What Stars of ‘The Biggest Loser’ Have to Do to Keep the Weight Off After the Show

Since 2004, millions of Americans have tune into NBC to watch The Biggest Loser contestants sweat, struggle, and diet their way to some serious weight loss. While the show initially earned plenty of praise, it has also had its share of controversies. From contestants losing too much weight to the weight loss myths it allegedly perpetuates, The Biggest Loser has faced criticism from nutritionists, medical professionals, and even former contestants.

Still, controversies aside, the show remains popular, and contestants are left with the difficult task of keeping their weight off once the season is over or they’re sent home. This has proven to be no easy task, and many of them end up gaining some or all of the pounds back.

But first, does The Biggest Loser set contestants up to fail?

Jillian Michaels during an interview.

The contestants have to work extra hard to see results in such a short amount of time. | Giphy

When the contestants leave the set, they return home to the same temptations and lifestyles that led to their obesity in the first place. And while that’s to be expected, they often find that their progress is slow or non-existent when they can’t spend their entire days exercising or be as diligent with calorie-counting.

But last year, The New York Times published the results of a study that showed that the time on The Biggest Loser crash dieting and over-exercising slowed contestants’ metabolisms significantly. Even after six years, their bodies were still trying desperately to regain the weight. This means former contestants have to work even harder to continue their journeys.

Here’s what former Biggest Loser stars have had to do to stay slender.

They stay very physically active

Jillian works out and talks while looking straight ahead.

How much exercise is too much? | Giphy

A study of former Biggest Loser contestants led by Kevin Hall, a senior investigator with the National Institute of Diabetes and Digestive and Kidney Diseases, showed that those who maintained their weight loss increased their physical activity up to 160% from before their time on the show. Those who regained the weight increased their activity by 34%. Everyone’s food intake was the same, so exercise was clearly the key.

To maintain the weight loss, Hall’s team estimated that contestants would need 80 minutes of moderate exercise each day, which is far beyond standard guidelines.

They focus on the right kinds of exercise

A team rejoices and hugs each other.

After training with Jillian, they need to amp it up after the show. | Giphy

Not only do the former contestants have to exercise a lot, but they have to find workouts that torch calories and challenges them. Hall’s study showed that the average Biggest Loser contestant burns 500 calories less per day than an ordinary person of their size. This means they must offset the deficit with moderate to intense exercise that will burn calories fast.

They keep diligent track of the foods they eat

Dr. Jennifer Kerns, a former Biggest Loser contestant, is now an obesity specialist at the Veterans Affairs Medical Center. She has maintained a 100 pound weight loss, but she believes it’s possible only because she meticulously tracks what she eats and exercises as much as she can.

Kerns is sympathetic to those who regain the weight. “The amount of time and dedication it takes to manage one’s food intake and prioritize exercise every day can be an untenable burden for many people,” she told the New York Times. “It’s totally unfair to judge those who can’t do it.”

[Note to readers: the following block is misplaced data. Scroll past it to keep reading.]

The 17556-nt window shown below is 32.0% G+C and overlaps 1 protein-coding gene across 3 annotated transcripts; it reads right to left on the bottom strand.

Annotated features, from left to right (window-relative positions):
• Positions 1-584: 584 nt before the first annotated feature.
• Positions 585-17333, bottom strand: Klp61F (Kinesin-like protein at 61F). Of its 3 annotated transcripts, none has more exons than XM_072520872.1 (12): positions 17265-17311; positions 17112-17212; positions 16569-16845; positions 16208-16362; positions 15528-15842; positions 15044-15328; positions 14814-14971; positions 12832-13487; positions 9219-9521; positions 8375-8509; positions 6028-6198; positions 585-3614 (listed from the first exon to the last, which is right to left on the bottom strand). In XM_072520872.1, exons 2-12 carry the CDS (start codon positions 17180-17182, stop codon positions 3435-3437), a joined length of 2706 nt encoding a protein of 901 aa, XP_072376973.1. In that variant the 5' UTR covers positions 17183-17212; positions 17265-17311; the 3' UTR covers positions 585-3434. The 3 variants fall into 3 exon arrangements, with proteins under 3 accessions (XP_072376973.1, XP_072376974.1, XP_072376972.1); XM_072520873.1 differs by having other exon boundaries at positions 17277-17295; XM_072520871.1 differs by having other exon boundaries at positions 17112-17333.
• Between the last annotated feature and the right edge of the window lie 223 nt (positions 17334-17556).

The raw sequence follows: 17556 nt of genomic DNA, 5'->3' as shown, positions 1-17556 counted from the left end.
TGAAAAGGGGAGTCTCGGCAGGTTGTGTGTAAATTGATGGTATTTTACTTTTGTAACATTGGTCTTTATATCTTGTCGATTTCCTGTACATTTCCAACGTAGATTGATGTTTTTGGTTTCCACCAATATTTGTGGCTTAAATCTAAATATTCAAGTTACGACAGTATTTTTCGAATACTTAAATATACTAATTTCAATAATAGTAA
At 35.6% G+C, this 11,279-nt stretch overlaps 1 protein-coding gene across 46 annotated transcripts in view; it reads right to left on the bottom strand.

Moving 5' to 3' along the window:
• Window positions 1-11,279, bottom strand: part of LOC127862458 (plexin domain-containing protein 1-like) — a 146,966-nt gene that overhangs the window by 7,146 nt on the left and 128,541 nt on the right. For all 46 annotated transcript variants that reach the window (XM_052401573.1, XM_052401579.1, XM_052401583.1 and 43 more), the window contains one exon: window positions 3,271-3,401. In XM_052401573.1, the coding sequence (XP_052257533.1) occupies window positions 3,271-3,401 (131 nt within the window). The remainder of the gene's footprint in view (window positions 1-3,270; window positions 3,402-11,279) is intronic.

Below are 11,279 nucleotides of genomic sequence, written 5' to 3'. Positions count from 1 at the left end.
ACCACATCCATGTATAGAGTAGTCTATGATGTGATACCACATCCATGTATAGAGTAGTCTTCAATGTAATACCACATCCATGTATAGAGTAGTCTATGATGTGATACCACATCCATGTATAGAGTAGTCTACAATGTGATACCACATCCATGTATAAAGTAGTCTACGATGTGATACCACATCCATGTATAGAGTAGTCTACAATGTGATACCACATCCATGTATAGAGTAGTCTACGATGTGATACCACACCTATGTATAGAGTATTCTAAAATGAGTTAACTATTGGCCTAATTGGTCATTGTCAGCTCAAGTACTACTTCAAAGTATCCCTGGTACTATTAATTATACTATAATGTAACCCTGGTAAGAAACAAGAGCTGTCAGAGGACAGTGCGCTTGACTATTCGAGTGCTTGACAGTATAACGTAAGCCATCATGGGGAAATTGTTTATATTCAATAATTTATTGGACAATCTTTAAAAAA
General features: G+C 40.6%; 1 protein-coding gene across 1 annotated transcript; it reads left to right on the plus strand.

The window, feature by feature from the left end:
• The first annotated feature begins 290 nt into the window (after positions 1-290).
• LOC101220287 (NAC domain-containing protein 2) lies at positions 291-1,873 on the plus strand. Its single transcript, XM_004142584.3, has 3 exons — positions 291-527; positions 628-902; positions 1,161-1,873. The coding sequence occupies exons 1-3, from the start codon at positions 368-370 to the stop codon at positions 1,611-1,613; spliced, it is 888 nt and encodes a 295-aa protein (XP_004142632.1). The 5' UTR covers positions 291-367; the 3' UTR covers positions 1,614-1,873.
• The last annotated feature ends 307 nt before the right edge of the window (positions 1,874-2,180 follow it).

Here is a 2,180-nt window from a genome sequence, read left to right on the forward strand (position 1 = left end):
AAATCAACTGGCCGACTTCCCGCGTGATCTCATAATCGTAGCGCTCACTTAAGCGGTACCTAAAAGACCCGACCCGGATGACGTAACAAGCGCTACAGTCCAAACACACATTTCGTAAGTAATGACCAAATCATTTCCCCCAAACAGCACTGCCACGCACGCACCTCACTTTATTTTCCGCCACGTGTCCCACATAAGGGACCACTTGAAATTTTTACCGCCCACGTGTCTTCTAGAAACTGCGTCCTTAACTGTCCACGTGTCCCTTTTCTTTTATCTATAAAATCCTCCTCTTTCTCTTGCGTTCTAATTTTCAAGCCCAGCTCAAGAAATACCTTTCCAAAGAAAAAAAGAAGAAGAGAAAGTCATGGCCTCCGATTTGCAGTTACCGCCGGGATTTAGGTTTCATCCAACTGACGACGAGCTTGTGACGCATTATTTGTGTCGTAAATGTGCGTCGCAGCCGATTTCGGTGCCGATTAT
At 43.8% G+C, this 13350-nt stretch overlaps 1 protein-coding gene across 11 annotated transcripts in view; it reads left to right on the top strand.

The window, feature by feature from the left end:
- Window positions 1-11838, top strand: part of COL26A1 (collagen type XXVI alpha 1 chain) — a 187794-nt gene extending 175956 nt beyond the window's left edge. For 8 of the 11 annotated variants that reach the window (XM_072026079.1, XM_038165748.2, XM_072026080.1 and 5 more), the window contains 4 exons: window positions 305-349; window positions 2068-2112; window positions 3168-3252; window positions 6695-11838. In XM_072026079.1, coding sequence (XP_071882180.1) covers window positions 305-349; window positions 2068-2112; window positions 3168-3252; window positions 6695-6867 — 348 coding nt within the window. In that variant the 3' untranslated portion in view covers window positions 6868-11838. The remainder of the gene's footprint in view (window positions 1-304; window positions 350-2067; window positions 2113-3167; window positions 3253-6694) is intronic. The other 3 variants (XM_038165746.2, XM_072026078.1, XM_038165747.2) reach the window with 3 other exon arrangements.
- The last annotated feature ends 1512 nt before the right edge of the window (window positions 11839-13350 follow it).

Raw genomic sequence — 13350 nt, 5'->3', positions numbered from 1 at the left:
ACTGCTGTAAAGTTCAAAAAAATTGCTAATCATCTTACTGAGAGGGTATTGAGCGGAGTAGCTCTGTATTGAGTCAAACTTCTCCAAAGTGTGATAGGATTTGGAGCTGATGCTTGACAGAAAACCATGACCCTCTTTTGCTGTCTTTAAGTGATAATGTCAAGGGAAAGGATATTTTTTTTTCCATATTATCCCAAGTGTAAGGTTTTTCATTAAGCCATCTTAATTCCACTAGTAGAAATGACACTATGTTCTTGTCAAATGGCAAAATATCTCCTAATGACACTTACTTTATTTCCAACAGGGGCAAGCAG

They give motivational talks to others

Sometimes motivation comes from unlikely places, like speaking publicly to help inspire others. Amanda Arlauskas was a Season 8 contestant, and she has maintained her weight loss over the years. But it hasn’t been easy.

Arlauskas said that her first six months home were a real struggle, and she regained almost 40 pounds before deciding to get back on track. She watched her diet carefully and worked out with a trainer, but she has also traveled the country and shared her stories at schools, hospitals, and health and wellness events. Inspiring others inspires her to keep going.  Danny Cahill, who was also on Season 8 (and won), also credits his public speaking as inspiration to maintain the weight loss.

They have surgery to remove the excess skin

Plastic surgeon making marks on a body.

Some contestants need surgery or treatments to feel comfortable in their new bodies. | iStock.com

When you lose an excess of 100 pounds, loose skin often remains on your body … and it isn’t weightless. Former contestants Shannon Thomas, Danny Cahill, and Amy Cremen are just a few of the contestants who have talked publicly about having skin removal surgery. Many of the contestants see it as a new beginning, and that motivates them to keep their new bodies fit and healthy.

They focus on their health, not their weight

Jillian Michaels makes an announcement on the show.

There comes a time to stop worrying about the scale. | Giphy

When you’re in a competitive environment where your weekly weigh-in matters most, it’s easy to become obsessed with the number on the scale. But many contestants eventually realize there’s more to health than the scale and try to find a balance between focusing on their fitness and living their lives.

Dr. John Morton, chief of bariatric surgery at Stanford Health Care, says it’s best to think of obesity as something akin to high blood pressure, which can be lowered with medication and lifestyle changes but go through the roof when those things are stopped. Obesity is a lifelong condition, but it’s not something that is hopeless.

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